New search for Welch girls using submersible cameras underway in Picher

The Picher, Okla. water tower (KTUL photo)

PICHER, Okla., (KTUL) -- A 20-year-old search for the missing Welch girls continues to focus on abandoned mines in Picher.

Today, federal investigators began a two-day search using submersible cameras to look for the girls' remains.

“Everyone wants to bring these girls home," said investigator Gary Stansill.

It's a two-day push to find answers to a 20-year-old mystery involving Lauria Bible and Ashley Freeman.

In a joint press conference today, local and federal investigators laid out a plan to search abandoned mines in Picher for the girls' bodies.

For the new first time, representatives with the U.S. Department of Interior’s Office of Surface Mining Reclamation and enforcement are involved.

They’re the ones deploying the submersible camera into the mine shafts, but volunteers also have donated their time and an underwater drone that can show images hundreds of feet into the shaft.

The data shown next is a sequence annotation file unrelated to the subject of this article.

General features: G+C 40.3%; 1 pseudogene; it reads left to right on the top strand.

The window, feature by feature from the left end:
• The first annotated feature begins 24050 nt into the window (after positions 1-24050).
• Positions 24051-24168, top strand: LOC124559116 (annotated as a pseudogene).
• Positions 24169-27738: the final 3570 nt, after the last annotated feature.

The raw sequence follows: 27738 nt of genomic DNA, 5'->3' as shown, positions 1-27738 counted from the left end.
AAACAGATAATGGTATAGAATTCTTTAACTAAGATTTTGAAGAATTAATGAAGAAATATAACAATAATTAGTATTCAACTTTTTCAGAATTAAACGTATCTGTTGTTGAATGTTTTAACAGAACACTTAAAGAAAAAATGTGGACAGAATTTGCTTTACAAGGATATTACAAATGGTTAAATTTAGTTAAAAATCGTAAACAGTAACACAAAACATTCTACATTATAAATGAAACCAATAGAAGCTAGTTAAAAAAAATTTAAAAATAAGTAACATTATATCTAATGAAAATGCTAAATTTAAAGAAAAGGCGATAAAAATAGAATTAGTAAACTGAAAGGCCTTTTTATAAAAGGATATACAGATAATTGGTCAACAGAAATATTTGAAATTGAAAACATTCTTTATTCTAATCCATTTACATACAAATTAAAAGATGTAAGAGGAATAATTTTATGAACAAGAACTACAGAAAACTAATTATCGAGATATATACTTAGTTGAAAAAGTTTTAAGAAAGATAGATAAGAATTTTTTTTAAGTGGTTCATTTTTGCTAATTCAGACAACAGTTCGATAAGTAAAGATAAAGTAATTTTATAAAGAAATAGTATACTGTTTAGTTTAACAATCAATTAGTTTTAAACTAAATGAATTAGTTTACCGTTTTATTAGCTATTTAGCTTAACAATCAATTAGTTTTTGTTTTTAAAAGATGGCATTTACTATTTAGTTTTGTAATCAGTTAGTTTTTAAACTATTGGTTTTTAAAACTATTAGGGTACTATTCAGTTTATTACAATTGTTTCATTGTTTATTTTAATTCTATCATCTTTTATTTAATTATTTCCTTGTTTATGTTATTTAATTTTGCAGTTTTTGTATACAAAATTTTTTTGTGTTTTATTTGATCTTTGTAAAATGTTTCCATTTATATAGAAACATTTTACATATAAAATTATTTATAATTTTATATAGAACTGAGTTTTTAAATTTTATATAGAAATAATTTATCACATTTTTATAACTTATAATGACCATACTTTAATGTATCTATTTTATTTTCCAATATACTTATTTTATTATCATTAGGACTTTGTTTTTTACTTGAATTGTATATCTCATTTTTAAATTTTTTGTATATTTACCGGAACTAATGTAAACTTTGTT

There are hundreds of abandoned mines in the forgotten town, but Stansill says right now, they’re just focusing on four mines.

The four mines that have been identified are within a one-mile radius of the memorial for the missing girls, the last place they were seen alive, but due to the rough terrain and investigation, our cameras weren't allowed close to the sites.

Instead, we were provided video and photos from investigators.

It’s a group-wide effort that Lorene Bible would love to end with a discovery.

A mother longing for closure in her daughter’s disappearance.

The group has not said if they will be adding additional mines to their search.